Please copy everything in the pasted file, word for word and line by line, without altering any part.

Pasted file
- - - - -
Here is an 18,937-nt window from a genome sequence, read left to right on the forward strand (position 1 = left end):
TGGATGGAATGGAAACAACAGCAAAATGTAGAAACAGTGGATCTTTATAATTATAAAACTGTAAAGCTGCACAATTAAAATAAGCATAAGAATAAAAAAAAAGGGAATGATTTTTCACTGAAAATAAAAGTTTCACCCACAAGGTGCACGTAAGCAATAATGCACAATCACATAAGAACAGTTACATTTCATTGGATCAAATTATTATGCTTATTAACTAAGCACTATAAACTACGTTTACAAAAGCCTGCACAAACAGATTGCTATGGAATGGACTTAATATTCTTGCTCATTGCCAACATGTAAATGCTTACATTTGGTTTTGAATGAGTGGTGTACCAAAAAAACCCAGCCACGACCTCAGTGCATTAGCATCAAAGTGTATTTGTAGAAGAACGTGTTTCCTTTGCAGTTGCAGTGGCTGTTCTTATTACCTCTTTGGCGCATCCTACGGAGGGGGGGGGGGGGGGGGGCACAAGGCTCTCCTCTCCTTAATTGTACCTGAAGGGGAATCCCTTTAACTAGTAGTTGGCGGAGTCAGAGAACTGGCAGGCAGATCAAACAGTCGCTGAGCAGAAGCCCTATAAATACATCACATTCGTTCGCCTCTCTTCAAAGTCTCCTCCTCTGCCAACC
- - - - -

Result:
Here is an 18,937-nt window from a genome sequence, read left to right on the forward strand (position 1 = left end):
TGGATGGAATGGAAACAACAGCAAAATGTAGAAACAGTGGATCTTTATAATTATAAAACTGTAAAGCTGCACAATTAAAATAAGCATAAGAATAAAAAAAAAGGGAATGATTTTTCACTGAAAATAAAAGTTTCACCCACAAGGTGCACGTAAGCAATAATGCACAATCACATAAGAACAGTTACATTTCATTGGATCAAATTATTATGCTTATTAACTAAGCACTATAAACTACGTTTACAAAAGCCTGCACAAACAGATTGCTATGGAATGGACTTAATATTCTTGCTCATTGCCAACATGTAAATGCTTACATTTGGTTTTGAATGAGTGGTGTACCAAAAAAACCCAGCCACGACCTCAGTGCATTAGCATCAAAGTGTATTTGTAGAAGAACGTGTTTCCTTTGCAGTTGCAGTGGCTGTTCTTATTACCTCTTTGGCGCATCCTACGGAGGGGGGGGGGGGGGGGGGCACAAGGCTCTCCTCTCCTTAATTGTACCTGAAGGGGAATCCCTTTAACTAGTAGTTGGCGGAGTCAGAGAACTGGCAGGCAGATCAAACAGTCGCTGAGCAGAAGCCCTATAAATACATCACATTCGTTCGCCTCTCTTCAAAGTCTCCTCCTCTGCCAACC